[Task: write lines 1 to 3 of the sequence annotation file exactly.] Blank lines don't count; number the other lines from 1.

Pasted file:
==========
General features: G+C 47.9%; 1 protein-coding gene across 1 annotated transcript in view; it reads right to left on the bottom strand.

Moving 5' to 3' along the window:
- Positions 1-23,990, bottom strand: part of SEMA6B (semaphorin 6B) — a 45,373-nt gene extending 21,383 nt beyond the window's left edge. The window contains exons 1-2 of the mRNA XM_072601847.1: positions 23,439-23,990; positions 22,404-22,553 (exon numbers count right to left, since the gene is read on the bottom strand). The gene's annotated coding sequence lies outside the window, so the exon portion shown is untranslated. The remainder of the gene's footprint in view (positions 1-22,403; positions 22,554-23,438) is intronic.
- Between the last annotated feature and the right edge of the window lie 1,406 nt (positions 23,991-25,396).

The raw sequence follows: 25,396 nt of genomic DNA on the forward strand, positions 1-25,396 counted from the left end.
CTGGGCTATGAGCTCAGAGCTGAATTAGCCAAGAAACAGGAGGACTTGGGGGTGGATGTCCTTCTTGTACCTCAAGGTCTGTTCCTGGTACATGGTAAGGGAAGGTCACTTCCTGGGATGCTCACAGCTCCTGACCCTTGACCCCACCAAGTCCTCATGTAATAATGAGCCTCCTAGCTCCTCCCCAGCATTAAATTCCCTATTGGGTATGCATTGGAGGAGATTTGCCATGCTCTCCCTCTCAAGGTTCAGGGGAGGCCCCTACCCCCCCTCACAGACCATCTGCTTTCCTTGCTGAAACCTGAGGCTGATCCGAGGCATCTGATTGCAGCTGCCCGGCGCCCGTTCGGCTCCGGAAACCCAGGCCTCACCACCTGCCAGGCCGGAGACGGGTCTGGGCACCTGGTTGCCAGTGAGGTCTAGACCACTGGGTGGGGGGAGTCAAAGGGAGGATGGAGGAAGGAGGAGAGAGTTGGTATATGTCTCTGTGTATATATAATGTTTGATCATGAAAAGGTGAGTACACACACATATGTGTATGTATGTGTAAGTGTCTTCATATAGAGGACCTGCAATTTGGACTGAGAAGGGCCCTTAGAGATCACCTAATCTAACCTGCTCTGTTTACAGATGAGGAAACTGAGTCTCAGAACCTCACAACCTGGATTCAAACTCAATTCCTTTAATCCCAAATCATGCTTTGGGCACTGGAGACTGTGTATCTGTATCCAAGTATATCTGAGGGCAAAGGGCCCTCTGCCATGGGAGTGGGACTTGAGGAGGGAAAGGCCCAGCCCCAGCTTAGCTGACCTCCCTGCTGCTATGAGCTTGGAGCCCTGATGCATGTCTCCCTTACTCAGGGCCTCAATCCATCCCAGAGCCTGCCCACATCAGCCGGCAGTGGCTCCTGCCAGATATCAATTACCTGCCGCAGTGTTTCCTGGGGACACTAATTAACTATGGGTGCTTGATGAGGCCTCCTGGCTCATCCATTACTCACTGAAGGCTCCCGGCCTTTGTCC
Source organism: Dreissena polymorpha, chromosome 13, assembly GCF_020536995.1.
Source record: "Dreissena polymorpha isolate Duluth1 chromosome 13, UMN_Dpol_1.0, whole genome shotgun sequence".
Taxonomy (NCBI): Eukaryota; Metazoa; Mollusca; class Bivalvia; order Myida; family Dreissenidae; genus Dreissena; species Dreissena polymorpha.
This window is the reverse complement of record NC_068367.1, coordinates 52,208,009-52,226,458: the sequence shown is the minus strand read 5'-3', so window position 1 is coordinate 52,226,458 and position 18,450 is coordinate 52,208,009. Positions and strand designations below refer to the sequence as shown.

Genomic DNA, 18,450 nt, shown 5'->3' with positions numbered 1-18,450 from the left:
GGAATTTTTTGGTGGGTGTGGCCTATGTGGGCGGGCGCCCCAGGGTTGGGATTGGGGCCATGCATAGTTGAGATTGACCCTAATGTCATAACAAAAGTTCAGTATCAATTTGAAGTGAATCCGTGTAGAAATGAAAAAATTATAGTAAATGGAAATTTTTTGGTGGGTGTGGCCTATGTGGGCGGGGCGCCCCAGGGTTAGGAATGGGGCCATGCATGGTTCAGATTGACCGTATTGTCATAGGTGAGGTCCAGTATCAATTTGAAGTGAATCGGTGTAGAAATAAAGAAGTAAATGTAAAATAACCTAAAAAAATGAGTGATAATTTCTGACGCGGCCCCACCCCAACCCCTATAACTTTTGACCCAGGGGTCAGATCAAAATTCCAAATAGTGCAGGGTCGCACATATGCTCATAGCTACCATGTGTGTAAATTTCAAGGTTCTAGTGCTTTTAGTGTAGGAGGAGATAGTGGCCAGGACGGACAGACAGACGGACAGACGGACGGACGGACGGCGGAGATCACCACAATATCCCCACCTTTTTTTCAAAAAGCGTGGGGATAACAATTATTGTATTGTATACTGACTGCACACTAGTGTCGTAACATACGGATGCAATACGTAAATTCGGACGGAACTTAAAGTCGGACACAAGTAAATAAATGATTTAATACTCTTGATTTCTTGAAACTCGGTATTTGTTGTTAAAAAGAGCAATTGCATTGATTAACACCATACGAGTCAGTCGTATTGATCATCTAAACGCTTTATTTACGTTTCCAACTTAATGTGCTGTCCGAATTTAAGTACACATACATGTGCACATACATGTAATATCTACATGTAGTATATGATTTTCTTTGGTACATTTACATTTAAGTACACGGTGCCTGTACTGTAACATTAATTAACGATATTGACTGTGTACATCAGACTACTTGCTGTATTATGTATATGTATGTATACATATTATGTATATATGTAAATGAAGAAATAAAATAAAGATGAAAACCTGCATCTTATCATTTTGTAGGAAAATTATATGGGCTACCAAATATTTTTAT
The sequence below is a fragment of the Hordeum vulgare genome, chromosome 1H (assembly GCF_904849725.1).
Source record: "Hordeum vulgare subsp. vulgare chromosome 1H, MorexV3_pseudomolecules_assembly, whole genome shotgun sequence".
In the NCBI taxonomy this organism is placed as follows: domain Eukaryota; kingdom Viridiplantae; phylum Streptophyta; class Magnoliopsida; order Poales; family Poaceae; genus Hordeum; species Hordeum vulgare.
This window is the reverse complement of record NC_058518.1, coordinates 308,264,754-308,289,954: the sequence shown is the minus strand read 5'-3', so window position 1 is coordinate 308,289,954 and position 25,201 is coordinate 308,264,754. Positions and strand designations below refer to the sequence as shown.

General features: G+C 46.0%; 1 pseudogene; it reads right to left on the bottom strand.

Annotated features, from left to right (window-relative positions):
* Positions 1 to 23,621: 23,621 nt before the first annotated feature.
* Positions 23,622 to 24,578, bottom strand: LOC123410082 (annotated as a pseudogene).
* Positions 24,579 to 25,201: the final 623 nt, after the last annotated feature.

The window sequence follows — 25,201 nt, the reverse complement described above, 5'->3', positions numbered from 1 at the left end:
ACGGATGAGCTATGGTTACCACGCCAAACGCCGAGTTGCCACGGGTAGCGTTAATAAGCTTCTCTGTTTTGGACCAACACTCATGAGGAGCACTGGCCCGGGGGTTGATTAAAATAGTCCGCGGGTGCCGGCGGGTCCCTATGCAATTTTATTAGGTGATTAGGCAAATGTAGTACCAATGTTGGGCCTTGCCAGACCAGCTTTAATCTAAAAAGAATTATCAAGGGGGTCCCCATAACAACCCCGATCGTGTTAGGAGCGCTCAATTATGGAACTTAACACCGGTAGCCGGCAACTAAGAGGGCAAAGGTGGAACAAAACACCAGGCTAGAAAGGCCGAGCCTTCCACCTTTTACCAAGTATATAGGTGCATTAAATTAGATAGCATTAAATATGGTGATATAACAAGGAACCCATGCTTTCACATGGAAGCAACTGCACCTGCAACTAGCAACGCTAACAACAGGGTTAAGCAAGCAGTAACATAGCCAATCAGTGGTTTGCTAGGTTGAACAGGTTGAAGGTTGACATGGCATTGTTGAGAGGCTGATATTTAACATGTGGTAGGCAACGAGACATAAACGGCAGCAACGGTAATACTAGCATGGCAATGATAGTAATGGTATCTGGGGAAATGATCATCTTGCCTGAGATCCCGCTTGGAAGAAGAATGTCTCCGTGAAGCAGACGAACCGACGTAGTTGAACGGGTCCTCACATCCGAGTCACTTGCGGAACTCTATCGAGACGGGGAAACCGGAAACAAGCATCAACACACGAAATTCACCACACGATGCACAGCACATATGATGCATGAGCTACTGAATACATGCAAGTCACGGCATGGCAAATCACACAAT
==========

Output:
General features: G+C 47.9%; 1 protein-coding gene across 1 annotated transcript in view; it reads right to left on the bottom strand.

Moving 5' to 3' along the window:
- Positions 1-23,990, bottom strand: part of SEMA6B (semaphorin 6B) — a 45,373-nt gene extending 21,383 nt beyond the window's left edge. The window contains exons 1-2 of the mRNA XM_072601847.1: positions 23,439-23,990; positions 22,404-22,553 (exon numbers count right to left, since the gene is read on the bottom strand). The gene's annotated coding sequence lies outside the window, so the exon portion shown is untranslated. The remainder of the gene's footprint in view (positions 1-22,403; positions 22,554-23,438) is intronic.